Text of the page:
The Dow Jones Industrial Average (DJINDICES:^DJI) was trading 37 points lower, or 0.22%, by midafternoon as global concerns regarding the escalating military conflict in Gaza and continued worries on the Ukraine-Russian border seemed to weigh on investors. However, the adverse impact on the market appears limited.
"When you have interest rates as low as they are it really dampens stock market volatility tremendously," Rick Meckler, president of LibertyView Capital Management, told Reuters. "It takes very significant, serious international activity to change that volatility level."
As earnings season rolls on investors will hope for strong overall reports to help boost the markets. With that in mind, a major Dow component is making headlines before its second-quarter earnings report this week.
Caterpillar (NYSE:CAT) said it believes it will "more likely than not" win the tax case in which the IRS has questioned the company's recording of foreign profits. According to The Wall Street Journal, a Senate subcommittee estimated Caterpillar had avoided or delayed payments on more than $2.4 billion of U.S. taxes since 1999.
Caterpillar created a Swiss unit that bought expensive parts directly from suppliers and effectively removed the company from the transaction, thus dampening its U.S. tax liabilities. This won't be the last time investors in the heavy-machinery maker hear about this, and the IRS will likely take up to 12 months to make its final conclusion. Should the IRS rule against Caterpillar, the industrial juggernaut would likely appeal the decision and drag this scenario out for years.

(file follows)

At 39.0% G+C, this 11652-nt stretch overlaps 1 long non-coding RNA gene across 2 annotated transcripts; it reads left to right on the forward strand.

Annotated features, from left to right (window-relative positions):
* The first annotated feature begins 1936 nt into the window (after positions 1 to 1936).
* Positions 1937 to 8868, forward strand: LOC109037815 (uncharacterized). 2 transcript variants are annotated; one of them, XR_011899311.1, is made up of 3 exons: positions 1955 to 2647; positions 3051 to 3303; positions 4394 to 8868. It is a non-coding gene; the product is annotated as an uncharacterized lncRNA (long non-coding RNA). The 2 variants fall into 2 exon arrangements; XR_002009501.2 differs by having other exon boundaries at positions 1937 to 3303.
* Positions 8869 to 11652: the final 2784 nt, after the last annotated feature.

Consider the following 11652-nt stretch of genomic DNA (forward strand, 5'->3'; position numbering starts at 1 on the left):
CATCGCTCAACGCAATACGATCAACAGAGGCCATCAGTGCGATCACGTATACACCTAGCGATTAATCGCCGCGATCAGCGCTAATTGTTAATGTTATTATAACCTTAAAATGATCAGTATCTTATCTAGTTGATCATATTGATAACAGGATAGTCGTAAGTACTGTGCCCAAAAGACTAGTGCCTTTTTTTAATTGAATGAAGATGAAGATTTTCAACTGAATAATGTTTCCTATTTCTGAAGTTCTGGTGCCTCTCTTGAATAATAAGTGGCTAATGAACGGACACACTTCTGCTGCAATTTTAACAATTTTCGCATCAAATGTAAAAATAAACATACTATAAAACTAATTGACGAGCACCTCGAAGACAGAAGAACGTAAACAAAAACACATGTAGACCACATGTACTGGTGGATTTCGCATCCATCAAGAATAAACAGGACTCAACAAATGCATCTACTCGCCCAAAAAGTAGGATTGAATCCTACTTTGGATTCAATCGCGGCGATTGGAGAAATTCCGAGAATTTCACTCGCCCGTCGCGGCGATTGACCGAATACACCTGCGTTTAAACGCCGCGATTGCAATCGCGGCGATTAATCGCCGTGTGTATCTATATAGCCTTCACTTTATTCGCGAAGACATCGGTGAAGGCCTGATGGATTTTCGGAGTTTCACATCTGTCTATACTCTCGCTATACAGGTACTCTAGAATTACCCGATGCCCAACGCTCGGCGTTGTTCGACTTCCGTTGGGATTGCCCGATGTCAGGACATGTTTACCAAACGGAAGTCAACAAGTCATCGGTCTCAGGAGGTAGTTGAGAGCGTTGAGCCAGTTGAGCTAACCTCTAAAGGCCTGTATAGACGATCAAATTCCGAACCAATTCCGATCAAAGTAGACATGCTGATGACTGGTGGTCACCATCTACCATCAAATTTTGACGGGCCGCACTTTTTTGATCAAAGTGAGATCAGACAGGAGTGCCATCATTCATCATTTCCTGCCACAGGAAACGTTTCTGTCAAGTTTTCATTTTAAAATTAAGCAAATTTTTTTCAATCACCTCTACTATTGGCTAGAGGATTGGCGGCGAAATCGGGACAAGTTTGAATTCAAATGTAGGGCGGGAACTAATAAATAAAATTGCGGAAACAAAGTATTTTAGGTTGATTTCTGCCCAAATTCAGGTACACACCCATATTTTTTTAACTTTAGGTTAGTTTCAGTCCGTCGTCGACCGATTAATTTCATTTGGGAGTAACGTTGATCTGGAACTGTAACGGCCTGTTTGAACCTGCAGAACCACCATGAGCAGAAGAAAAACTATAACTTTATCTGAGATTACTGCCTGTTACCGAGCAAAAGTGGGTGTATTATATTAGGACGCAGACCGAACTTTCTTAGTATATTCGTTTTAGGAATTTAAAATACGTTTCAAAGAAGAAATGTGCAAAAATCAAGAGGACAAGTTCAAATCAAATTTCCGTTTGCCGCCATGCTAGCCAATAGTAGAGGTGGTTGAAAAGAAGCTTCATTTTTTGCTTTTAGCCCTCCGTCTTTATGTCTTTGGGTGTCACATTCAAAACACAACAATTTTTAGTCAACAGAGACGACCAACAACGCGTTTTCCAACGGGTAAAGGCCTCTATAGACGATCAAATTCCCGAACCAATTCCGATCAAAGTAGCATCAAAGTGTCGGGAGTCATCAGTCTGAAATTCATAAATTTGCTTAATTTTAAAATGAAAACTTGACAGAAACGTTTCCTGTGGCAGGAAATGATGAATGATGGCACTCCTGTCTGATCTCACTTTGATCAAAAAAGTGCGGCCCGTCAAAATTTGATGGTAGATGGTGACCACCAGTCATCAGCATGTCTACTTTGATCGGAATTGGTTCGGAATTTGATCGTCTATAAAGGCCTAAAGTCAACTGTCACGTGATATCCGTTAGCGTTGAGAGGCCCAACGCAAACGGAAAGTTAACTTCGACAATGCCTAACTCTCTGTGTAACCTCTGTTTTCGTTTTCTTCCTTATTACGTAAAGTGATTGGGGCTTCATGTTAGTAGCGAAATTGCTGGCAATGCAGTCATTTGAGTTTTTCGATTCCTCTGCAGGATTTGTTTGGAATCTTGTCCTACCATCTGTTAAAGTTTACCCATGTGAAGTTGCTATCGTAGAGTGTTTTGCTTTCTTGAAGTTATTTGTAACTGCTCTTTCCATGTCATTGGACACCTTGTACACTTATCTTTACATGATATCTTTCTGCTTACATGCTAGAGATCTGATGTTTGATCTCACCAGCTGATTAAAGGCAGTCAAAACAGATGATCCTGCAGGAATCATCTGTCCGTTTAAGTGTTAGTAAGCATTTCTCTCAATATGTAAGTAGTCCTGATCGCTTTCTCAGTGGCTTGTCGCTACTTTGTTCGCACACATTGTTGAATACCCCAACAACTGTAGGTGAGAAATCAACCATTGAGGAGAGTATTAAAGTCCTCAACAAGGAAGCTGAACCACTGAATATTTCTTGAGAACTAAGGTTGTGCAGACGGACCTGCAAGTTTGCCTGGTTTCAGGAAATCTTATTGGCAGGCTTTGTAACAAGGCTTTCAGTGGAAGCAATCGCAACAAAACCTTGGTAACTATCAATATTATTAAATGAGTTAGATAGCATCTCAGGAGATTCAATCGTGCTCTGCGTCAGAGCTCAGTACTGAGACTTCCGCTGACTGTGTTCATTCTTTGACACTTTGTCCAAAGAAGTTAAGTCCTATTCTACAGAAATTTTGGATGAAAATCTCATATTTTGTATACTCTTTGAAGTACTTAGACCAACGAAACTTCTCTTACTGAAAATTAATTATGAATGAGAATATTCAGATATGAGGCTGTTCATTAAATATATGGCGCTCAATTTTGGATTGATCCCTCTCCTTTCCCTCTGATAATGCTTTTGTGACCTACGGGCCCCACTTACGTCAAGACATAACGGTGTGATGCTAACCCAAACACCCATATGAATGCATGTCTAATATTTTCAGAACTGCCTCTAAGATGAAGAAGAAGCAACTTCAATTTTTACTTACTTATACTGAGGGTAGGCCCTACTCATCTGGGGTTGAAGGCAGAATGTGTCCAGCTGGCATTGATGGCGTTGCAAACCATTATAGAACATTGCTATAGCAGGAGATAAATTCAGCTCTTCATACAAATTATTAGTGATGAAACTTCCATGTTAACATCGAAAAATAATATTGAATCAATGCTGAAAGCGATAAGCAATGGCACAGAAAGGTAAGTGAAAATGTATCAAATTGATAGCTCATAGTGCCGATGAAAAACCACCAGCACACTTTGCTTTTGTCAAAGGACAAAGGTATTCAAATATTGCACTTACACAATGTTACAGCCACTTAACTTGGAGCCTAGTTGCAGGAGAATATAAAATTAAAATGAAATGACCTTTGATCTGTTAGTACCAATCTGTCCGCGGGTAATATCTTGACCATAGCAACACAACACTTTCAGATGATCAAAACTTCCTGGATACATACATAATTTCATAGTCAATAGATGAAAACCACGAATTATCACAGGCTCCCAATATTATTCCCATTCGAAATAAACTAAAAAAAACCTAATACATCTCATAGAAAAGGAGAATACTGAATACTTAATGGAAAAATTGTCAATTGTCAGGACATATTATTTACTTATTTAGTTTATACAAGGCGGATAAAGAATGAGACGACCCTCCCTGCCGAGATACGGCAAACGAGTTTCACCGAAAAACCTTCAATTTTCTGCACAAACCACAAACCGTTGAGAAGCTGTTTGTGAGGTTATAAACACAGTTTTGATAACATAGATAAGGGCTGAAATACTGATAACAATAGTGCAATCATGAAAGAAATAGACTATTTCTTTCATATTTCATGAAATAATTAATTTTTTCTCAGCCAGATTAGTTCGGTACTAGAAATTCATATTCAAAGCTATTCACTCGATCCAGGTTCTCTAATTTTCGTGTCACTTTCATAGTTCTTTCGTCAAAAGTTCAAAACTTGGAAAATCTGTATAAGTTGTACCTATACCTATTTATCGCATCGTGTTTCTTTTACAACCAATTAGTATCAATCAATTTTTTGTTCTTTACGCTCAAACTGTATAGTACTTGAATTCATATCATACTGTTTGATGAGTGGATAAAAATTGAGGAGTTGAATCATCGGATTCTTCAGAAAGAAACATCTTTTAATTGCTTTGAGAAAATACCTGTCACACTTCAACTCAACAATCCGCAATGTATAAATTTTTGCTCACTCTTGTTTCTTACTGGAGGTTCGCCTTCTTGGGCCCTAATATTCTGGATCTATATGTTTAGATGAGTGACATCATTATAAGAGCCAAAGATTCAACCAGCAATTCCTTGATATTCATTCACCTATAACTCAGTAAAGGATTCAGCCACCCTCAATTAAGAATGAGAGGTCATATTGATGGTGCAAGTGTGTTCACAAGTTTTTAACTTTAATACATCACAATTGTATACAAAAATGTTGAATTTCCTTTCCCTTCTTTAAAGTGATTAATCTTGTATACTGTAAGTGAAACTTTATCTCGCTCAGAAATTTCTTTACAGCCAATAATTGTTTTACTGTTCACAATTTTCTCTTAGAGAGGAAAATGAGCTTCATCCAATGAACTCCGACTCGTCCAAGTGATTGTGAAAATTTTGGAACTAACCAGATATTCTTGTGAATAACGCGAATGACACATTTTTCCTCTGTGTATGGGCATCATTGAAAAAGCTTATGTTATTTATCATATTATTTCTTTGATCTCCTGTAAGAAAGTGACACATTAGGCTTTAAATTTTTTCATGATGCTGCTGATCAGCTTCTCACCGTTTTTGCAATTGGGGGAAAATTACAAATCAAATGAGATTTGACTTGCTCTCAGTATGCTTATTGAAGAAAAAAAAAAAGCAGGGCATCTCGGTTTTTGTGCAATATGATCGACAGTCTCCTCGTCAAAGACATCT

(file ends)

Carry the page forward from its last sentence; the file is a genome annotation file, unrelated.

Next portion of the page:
Meanwhile, investors looking to Caterpillar's earnings release hope the company can shake off weakness in overseas mining markets that has sent profits in its resource industries segment plunging. Caterpillar supplies heavy mining machinery to these markets, so their weakness has been devastating to the company's bottom line and has turned its most profitable segment into its least profitable.
Outside the Dow, General Motors (NYSE:GM) is also gearing up to issue its second-quarter report this week. General Motors sold more than 2.5 million vehicles globally in the second quarter, a meager 0.5% gain from the same period last year.
While that gain was less than impressive, it should be noted that GM's year-over-year sales in the United States and China were up a respective 7% and 8% in the second quarter. Those two markets are the world's largest and the most profitable for GM.
As GM's sales rise in its most profitable regions, Citigroup's Itay Michaeli believes America's largest automaker will beat estimates for the second quarter. When excluding recall costs, Michaeli and his team believe GM's margins in North America will reach roughly 11%, which would be a significant improvement compared to the last couple years and would help drive adjusted profits higher.